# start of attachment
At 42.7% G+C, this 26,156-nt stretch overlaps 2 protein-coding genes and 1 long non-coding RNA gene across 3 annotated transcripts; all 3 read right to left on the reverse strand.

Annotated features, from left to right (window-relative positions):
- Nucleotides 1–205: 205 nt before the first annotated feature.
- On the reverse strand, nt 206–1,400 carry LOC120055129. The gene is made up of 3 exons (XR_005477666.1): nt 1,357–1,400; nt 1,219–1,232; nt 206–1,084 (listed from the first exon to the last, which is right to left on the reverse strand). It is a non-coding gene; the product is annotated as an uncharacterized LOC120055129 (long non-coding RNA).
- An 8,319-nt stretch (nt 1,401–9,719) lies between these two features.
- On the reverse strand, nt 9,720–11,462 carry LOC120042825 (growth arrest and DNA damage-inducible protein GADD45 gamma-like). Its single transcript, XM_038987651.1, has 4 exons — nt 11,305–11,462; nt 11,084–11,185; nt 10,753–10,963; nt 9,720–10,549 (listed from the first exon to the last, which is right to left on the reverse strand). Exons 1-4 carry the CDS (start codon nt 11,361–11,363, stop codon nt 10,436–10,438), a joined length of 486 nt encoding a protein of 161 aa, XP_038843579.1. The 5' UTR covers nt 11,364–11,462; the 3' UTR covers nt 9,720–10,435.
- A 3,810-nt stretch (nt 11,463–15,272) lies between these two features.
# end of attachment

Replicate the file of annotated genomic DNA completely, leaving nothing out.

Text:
At 42.7% G+C, this 26,156-nt stretch overlaps 2 protein-coding genes and 1 long non-coding RNA gene across 3 annotated transcripts; all 3 read right to left on the reverse strand.

Annotated features, from left to right (window-relative positions):
- Nucleotides 1–205: 205 nt before the first annotated feature.
- On the reverse strand, nt 206–1,400 carry LOC120055129. The gene is made up of 3 exons (XR_005477666.1): nt 1,357–1,400; nt 1,219–1,232; nt 206–1,084 (listed from the first exon to the last, which is right to left on the reverse strand). It is a non-coding gene; the product is annotated as an uncharacterized LOC120055129 (long non-coding RNA).
- An 8,319-nt stretch (nt 1,401–9,719) lies between these two features.
- On the reverse strand, nt 9,720–11,462 carry LOC120042825 (growth arrest and DNA damage-inducible protein GADD45 gamma-like). Its single transcript, XM_038987651.1, has 4 exons — nt 11,305–11,462; nt 11,084–11,185; nt 10,753–10,963; nt 9,720–10,549 (listed from the first exon to the last, which is right to left on the reverse strand). Exons 1-4 carry the CDS (start codon nt 11,361–11,363, stop codon nt 10,436–10,438), a joined length of 486 nt encoding a protein of 161 aa, XP_038843579.1. The 5' UTR covers nt 11,364–11,462; the 3' UTR covers nt 9,720–10,435.
- A 3,810-nt stretch (nt 11,463–15,272) lies between these two features.